About Radiotherapy

What is radiotherapy?

Radiotherapy involves using radiation, such as x-rays, to treat cancer. It may be used to shrink tumours and cure cancer, reduce the risk of cancer returning or to help relieve symptoms. Radiotherapy can be carried out externally, from outside of the body, or internally, from within the body. Patients within the ARCHERY trial are likely to be receiving external radiotherapy.

How does radiotherapy work?

In external radiotherapy a machine directs radiation beams from outside the body at the cancer. These radiation beams damage the DNA of the cancer cells. DNA is the genetic code controlling how cells behave. If the DNA is damaged beyond repair, then the cancer cells cannot grow. This will either slow the growth of the cancer or lead to damaged cells dying. Once damaged cells die, they can be destroyed and removed by the body. 

Brachytherapy is a type of internal radiotherapy. A small radioactive material called a source is put into your body, inside or close to the cancer.

There are different types of radioactive sources (also called implants) such as seeds, wires or discs. They deliver radiotherapy to the affected area, destroying the cancer cells. Healthy tissue near to the cancer is exposed to a lot less radiation, reducing the damage to healthy cells.

How is radiotherapy treatment carried out?


Depending on the type of cancer, different types of radiation beam are used. These beams are made up of very small particles. During treatment, you cannot see or feel the radiation beams.  The type of machine used may also vary depending on the type and location of the cancer. The radiotherapy experience is very similar for all.

Radiation is usually applied to both cancer cells and a border of healthy cells around the cancer. This is to make sure the cancer does not spread or come back. Because radiation has the same effect on healthy cells and cancer cells, the smallest possible amount will be used on healthy cells. 


Your doctor works out how much radiation you need. This affects how long the radioactive source stays inside you. This can be anything from several minutes to a few days, or it can stay in place permanently. If the source stays inside you permanently, it stops giving off radiation after a few weeks or months.

What does radiotherapy feel like?

The machine does not touch the body and the beams cannot be felt. The radiotherapy session itself will not hurt. The most common type of machine used is called a linear accelerator (LINAC). This uses electricity to create the beams of radiation. Because of this the machine makes a buzzing sound when on. The machines are quite big, as are the rooms they are used in.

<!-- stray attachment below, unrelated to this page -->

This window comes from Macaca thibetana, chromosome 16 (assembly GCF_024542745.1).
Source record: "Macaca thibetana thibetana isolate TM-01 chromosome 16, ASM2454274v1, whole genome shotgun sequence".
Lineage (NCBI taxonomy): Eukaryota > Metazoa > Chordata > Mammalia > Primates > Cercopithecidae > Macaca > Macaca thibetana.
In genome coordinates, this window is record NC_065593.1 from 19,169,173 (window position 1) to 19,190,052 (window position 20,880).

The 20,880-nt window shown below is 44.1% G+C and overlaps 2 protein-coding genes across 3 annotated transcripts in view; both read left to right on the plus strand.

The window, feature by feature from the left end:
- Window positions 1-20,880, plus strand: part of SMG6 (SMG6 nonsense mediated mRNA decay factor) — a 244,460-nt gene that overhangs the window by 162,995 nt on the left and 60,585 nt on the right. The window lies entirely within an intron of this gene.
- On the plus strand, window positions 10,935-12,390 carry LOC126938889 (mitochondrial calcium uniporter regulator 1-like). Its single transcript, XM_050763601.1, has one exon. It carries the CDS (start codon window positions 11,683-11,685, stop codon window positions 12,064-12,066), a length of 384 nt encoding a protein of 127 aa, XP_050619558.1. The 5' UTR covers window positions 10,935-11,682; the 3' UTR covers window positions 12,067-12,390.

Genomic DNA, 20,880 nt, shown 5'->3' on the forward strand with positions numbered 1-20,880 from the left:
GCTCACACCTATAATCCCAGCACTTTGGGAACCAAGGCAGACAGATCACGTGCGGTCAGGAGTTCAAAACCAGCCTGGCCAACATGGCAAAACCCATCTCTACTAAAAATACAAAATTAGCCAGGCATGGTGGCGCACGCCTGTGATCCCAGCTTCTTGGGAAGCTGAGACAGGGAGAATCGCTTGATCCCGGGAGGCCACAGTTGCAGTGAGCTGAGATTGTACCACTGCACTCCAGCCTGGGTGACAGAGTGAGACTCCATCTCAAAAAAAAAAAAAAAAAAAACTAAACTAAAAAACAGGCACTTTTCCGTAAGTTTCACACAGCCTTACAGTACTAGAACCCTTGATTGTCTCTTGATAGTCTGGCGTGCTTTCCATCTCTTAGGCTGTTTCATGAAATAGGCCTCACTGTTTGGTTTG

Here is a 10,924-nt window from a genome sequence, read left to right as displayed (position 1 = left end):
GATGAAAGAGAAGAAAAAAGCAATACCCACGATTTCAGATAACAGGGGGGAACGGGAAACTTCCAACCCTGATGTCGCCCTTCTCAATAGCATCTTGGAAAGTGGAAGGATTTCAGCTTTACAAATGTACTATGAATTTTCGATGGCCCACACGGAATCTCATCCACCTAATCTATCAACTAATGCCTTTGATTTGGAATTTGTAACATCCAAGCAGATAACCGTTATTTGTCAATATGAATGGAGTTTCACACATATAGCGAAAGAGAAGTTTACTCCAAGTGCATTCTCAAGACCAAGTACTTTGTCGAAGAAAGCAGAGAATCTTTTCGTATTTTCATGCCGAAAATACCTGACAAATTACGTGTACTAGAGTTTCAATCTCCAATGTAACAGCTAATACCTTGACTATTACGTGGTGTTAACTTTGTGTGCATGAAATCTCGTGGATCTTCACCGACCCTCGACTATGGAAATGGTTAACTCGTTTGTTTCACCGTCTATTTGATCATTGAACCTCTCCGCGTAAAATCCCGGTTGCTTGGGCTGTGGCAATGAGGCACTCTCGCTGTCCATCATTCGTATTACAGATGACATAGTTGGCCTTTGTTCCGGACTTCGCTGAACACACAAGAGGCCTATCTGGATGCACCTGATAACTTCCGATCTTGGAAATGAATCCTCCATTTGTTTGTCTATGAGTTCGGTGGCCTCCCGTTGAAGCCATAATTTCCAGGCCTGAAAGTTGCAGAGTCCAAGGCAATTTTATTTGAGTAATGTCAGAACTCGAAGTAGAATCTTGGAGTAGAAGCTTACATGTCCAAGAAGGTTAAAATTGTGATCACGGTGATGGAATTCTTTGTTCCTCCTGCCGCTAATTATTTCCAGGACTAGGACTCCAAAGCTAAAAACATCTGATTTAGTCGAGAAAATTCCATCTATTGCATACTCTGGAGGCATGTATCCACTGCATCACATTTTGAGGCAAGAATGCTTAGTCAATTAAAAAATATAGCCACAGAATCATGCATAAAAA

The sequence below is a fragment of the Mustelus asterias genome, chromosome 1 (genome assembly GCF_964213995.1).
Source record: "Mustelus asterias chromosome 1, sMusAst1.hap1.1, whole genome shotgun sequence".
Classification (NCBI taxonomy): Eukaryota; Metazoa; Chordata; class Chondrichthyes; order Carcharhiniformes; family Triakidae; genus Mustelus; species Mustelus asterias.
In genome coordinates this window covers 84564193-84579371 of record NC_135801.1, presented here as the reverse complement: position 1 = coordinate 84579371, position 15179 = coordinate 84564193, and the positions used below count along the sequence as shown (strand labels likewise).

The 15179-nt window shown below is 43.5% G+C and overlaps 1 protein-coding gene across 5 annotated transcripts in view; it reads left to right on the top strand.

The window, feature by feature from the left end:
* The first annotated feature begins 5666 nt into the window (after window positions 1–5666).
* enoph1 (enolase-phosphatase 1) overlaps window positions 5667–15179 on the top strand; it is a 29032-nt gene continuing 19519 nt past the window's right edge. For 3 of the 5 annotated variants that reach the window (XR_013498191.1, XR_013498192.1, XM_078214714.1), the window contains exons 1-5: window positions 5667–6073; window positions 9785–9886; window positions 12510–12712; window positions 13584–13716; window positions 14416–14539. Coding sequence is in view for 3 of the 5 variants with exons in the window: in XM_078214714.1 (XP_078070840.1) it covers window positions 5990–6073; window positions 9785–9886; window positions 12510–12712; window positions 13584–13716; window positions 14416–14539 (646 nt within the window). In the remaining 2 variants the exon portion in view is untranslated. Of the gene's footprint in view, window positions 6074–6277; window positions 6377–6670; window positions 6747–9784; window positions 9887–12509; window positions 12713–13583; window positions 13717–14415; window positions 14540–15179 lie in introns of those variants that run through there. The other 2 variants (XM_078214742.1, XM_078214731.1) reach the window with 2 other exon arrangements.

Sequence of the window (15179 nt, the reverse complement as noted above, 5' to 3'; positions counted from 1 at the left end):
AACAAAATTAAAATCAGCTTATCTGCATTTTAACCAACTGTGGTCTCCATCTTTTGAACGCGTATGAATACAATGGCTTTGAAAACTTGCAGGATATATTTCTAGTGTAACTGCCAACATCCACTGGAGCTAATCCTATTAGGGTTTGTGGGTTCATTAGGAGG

The treatment itself is not painful. You may hear a slight buzzing noise from the radiotherapy machine while you are having the treatment. In some treatment rooms you can listen to music. This may help you relax.

Most curative (radical) radiotherapy involves having treatment from several different directions. To do this, the radiotherapy machine may move around you into different positions during your radiotherapy. This may happen several times. You will need to lie still. Sometimes, the radiographers will come into the treatment room to change the position of the machine.

During your treatment, the radiotherapy machine may take pictures (x-rays or CT scans) of the area being treated. These pictures may be taken on the first day and again on other days. They are used to help make sure the treatment is given accurately and to show how well treatment is working, as treatment takes time to work.

What are the side effects of radiotherapy?

Side effects depend on where in your body the radiotherapy is being applied. Other treatments may also be used with radiotherapy that cause their own side effects. If side effects occur, these will be felt a few hours after treatment.

Short term side effects include red or sore skin, swelling and hair loss in the area of treatment. Tiredness, feeling sick and headaches are also common temporary side-effects. Long term effects will depend on the location and type of cancer and how much healthy tissue needs to be treated. 

Some people are able to carry on working around their radiotherapy treatment, whilst others may need to stay home or be in hospital. 

External radiotherapy does not make you radioactive. It is safe to be around other people after treatment, including children. In the case of internal radiotherapy, additional safety precautions may be required whilst the radioactive source is in place. 

How is radiotherapy planned?

The method, strength, positioning and length of radiotherapy treatment is devised by a team of doctors and other specialists. These treatment plans are specific to each patient and their cancer type. The AI software used in the ARCHERY study aims to make the process of planning this faster and more efficient. You can learn more about the AI software on the 'what is the radiation planning assistant (RPA)' page.

Archery is funded by Rising Tide and NIH